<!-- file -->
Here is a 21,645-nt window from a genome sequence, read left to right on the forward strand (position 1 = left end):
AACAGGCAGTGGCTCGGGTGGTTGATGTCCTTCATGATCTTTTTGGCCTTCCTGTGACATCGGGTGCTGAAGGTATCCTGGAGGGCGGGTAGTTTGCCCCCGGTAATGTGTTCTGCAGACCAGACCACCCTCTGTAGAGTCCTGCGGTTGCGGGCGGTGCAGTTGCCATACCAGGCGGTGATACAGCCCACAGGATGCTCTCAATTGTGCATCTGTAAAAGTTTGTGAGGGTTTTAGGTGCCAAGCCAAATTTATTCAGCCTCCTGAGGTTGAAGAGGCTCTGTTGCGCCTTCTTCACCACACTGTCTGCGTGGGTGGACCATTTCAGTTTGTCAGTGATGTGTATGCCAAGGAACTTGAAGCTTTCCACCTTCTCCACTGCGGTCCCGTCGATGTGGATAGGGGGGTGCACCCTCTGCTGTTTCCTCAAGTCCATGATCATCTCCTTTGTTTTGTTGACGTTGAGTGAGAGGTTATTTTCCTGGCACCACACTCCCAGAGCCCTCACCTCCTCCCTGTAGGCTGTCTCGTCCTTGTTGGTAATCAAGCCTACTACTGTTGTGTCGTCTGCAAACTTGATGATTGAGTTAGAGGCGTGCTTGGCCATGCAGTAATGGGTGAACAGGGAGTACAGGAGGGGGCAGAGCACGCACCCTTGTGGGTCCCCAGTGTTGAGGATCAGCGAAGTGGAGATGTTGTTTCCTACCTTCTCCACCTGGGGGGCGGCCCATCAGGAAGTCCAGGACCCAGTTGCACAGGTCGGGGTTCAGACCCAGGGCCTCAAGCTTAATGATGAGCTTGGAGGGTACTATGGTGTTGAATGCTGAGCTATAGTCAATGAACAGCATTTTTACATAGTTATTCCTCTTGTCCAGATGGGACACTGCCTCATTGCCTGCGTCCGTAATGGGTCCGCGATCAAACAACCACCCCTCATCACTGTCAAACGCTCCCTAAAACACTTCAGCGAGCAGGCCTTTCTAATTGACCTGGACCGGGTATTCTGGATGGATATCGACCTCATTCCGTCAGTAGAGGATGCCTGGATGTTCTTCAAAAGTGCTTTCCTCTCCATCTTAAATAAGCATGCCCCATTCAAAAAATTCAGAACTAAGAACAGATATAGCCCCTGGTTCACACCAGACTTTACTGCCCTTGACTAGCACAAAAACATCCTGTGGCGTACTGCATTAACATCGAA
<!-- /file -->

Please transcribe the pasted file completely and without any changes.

Here is a 21,645-nt window from a genome sequence, read left to right on the forward strand (position 1 = left end):
AACAGGCAGTGGCTCGGGTGGTTGATGTCCTTCATGATCTTTTTGGCCTTCCTGTGACATCGGGTGCTGAAGGTATCCTGGAGGGCGGGTAGTTTGCCCCCGGTAATGTGTTCTGCAGACCAGACCACCCTCTGTAGAGTCCTGCGGTTGCGGGCGGTGCAGTTGCCATACCAGGCGGTGATACAGCCCACAGGATGCTCTCAATTGTGCATCTGTAAAAGTTTGTGAGGGTTTTAGGTGCCAAGCCAAATTTATTCAGCCTCCTGAGGTTGAAGAGGCTCTGTTGCGCCTTCTTCACCACACTGTCTGCGTGGGTGGACCATTTCAGTTTGTCAGTGATGTGTATGCCAAGGAACTTGAAGCTTTCCACCTTCTCCACTGCGGTCCCGTCGATGTGGATAGGGGGGTGCACCCTCTGCTGTTTCCTCAAGTCCATGATCATCTCCTTTGTTTTGTTGACGTTGAGTGAGAGGTTATTTTCCTGGCACCACACTCCCAGAGCCCTCACCTCCTCCCTGTAGGCTGTCTCGTCCTTGTTGGTAATCAAGCCTACTACTGTTGTGTCGTCTGCAAACTTGATGATTGAGTTAGAGGCGTGCTTGGCCATGCAGTAATGGGTGAACAGGGAGTACAGGAGGGGGCAGAGCACGCACCCTTGTGGGTCCCCAGTGTTGAGGATCAGCGAAGTGGAGATGTTGTTTCCTACCTTCTCCACCTGGGGGGCGGCCCATCAGGAAGTCCAGGACCCAGTTGCACAGGTCGGGGTTCAGACCCAGGGCCTCAAGCTTAATGATGAGCTTGGAGGGTACTATGGTGTTGAATGCTGAGCTATAGTCAATGAACAGCATTTTTACATAGTTATTCCTCTTGTCCAGATGGGACACTGCCTCATTGCCTGCGTCCGTAATGGGTCCGCGATCAAACAACCACCCCTCATCACTGTCAAACGCTCCCTAAAACACTTCAGCGAGCAGGCCTTTCTAATTGACCTGGACCGGGTATTCTGGATGGATATCGACCTCATTCCGTCAGTAGAGGATGCCTGGATGTTCTTCAAAAGTGCTTTCCTCTCCATCTTAAATAAGCATGCCCCATTCAAAAAATTCAGAACTAAGAACAGATATAGCCCCTGGTTCACACCAGACTTTACTGCCCTTGACTAGCACAAAAACATCCTGTGGCGTACTGCATTAACATCGAA